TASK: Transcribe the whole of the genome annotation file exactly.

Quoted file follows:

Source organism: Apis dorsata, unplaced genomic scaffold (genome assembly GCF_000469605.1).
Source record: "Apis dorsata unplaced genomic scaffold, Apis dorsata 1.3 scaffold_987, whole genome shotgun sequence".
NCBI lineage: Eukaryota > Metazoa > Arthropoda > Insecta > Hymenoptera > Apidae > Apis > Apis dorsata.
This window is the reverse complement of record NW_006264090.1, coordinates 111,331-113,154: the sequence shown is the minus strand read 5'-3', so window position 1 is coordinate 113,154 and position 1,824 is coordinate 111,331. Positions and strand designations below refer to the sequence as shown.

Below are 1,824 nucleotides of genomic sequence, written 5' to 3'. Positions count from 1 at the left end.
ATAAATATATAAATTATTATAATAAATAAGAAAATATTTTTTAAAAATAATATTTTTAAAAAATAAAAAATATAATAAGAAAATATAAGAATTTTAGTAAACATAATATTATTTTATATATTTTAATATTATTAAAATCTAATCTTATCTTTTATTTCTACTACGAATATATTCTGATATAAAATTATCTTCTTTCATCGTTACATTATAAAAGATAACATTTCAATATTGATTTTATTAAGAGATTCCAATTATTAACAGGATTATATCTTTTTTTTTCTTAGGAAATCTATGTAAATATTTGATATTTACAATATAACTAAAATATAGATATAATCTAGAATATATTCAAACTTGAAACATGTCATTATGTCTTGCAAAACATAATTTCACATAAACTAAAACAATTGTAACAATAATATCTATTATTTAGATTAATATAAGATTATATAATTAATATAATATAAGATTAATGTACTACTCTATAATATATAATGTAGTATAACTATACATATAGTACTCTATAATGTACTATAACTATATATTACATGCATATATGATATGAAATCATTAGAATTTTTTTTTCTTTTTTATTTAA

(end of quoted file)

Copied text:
Source organism: Apis dorsata, unplaced genomic scaffold (genome assembly GCF_000469605.1).
Source record: "Apis dorsata unplaced genomic scaffold, Apis dorsata 1.3 scaffold_987, whole genome shotgun sequence".
NCBI lineage: Eukaryota > Metazoa > Arthropoda > Insecta > Hymenoptera > Apidae > Apis > Apis dorsata.
This window is the reverse complement of record NW_006264090.1, coordinates 111,331-113,154: the sequence shown is the minus strand read 5'-3', so window position 1 is coordinate 113,154 and position 1,824 is coordinate 111,331. Positions and strand designations below refer to the sequence as shown.

Below are 1,824 nucleotides of genomic sequence, written 5' to 3'. Positions count from 1 at the left end.
ATAAATATATAAATTATTATAATAAATAAGAAAATATTTTTTAAAAATAATATTTTTAAAAAATAAAAAATATAATAAGAAAATATAAGAATTTTAGTAAACATAATATTATTTTATATATTTTAATATTATTAAAATCTAATCTTATCTTTTATTTCTACTACGAATATATTCTGATATAAAATTATCTTCTTTCATCGTTACATTATAAAAGATAACATTTCAATATTGATTTTATTAAGAGATTCCAATTATTAACAGGATTATATCTTTTTTTTTCTTAGGAAATCTATGTAAATATTTGATATTTACAATATAACTAAAATATAGATATAATCTAGAATATATTCAAACTTGAAACATGTCATTATGTCTTGCAAAACATAATTTCACATAAACTAAAACAATTGTAACAATAATATCTATTATTTAGATTAATATAAGATTATATAATTAATATAATATAAGATTAATGTACTACTCTATAATATATAATGTAGTATAACTATACATATAGTACTCTATAATGTACTATAACTATATATTACATGCATATATGATATGAAATCATTAGAATTTTTTTTTCTTTTTTATTTAA